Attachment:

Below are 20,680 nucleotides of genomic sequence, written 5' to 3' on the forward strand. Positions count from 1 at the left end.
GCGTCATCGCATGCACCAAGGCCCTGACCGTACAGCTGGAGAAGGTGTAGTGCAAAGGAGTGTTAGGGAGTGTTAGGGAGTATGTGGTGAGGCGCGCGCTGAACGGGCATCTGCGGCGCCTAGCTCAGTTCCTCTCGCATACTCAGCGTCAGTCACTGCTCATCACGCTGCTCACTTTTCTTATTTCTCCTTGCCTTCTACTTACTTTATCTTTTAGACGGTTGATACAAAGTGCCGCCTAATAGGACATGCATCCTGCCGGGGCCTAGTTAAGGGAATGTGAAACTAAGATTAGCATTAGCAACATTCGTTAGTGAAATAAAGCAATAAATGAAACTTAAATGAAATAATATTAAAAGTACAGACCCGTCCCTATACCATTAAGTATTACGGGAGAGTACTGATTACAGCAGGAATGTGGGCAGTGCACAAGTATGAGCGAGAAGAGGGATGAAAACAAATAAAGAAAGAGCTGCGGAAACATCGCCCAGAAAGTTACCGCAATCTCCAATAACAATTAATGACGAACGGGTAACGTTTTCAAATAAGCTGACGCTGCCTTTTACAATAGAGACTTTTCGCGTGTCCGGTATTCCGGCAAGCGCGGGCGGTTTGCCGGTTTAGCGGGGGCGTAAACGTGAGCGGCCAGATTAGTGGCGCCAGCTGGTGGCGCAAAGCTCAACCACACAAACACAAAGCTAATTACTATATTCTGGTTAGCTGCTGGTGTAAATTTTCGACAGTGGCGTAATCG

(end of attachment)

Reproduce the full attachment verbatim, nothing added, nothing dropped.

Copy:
Below are 20,680 nucleotides of genomic sequence, written 5' to 3' on the forward strand. Positions count from 1 at the left end.
GCGTCATCGCATGCACCAAGGCCCTGACCGTACAGCTGGAGAAGGTGTAGTGCAAAGGAGTGTTAGGGAGTGTTAGGGAGTATGTGGTGAGGCGCGCGCTGAACGGGCATCTGCGGCGCCTAGCTCAGTTCCTCTCGCATACTCAGCGTCAGTCACTGCTCATCACGCTGCTCACTTTTCTTATTTCTCCTTGCCTTCTACTTACTTTATCTTTTAGACGGTTGATACAAAGTGCCGCCTAATAGGACATGCATCCTGCCGGGGCCTAGTTAAGGGAATGTGAAACTAAGATTAGCATTAGCAACATTCGTTAGTGAAATAAAGCAATAAATGAAACTTAAATGAAATAATATTAAAAGTACAGACCCGTCCCTATACCATTAAGTATTACGGGAGAGTACTGATTACAGCAGGAATGTGGGCAGTGCACAAGTATGAGCGAGAAGAGGGATGAAAACAAATAAAGAAAGAGCTGCGGAAACATCGCCCAGAAAGTTACCGCAATCTCCAATAACAATTAATGACGAACGGGTAACGTTTTCAAATAAGCTGACGCTGCCTTTTACAATAGAGACTTTTCGCGTGTCCGGTATTCCGGCAAGCGCGGGCGGTTTGCCGGTTTAGCGGGGGCGTAAACGTGAGCGGCCAGATTAGTGGCGCCAGCTGGTGGCGCAAAGCTCAACCACACAAACACAAAGCTAATTACTATATTCTGGTTAGCTGCTGGTGTAAATTTTCGACAGTGGCGTAATCG